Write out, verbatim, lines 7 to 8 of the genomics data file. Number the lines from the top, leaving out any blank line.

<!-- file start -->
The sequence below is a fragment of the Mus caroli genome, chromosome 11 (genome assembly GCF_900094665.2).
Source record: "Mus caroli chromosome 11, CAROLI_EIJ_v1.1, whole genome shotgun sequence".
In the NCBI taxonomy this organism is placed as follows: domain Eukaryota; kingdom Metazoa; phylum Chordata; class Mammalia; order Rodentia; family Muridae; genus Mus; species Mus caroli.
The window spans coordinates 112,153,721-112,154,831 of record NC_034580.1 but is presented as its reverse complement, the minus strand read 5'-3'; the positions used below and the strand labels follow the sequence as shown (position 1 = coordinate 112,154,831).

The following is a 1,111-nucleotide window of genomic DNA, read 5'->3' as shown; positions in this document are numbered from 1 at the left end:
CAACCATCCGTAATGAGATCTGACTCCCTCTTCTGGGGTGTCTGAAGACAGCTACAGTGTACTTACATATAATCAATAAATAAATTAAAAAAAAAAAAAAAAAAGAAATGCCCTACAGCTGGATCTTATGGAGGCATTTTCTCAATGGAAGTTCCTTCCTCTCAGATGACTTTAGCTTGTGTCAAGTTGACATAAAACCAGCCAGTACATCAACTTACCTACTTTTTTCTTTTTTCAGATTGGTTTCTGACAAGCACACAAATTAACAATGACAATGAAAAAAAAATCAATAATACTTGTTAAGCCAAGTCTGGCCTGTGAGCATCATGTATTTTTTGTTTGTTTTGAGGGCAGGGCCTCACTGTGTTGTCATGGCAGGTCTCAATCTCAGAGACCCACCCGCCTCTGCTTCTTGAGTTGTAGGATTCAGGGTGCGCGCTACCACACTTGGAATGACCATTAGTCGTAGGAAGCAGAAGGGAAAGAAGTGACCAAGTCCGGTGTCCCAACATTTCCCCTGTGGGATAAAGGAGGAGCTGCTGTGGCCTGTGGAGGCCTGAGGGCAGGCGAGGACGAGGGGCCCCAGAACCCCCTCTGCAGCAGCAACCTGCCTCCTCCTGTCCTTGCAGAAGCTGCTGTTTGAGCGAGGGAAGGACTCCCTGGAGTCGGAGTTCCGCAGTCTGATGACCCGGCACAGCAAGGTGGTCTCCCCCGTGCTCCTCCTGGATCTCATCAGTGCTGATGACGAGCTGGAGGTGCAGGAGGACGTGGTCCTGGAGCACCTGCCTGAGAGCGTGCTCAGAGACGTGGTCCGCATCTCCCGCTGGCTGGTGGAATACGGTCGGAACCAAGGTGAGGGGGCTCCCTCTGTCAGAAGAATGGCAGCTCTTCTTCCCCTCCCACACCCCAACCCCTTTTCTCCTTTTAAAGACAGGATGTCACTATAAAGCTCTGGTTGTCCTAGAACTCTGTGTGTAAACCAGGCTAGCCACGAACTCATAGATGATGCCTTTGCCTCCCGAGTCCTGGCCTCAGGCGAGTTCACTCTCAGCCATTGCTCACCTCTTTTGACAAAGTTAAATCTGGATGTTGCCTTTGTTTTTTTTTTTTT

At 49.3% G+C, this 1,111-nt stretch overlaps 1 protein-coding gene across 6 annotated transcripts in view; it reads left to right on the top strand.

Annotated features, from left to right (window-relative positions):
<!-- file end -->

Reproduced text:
At 49.3% G+C, this 1,111-nt stretch overlaps 1 protein-coding gene across 6 annotated transcripts in view; it reads left to right on the top strand.

Annotated features, from left to right (window-relative positions):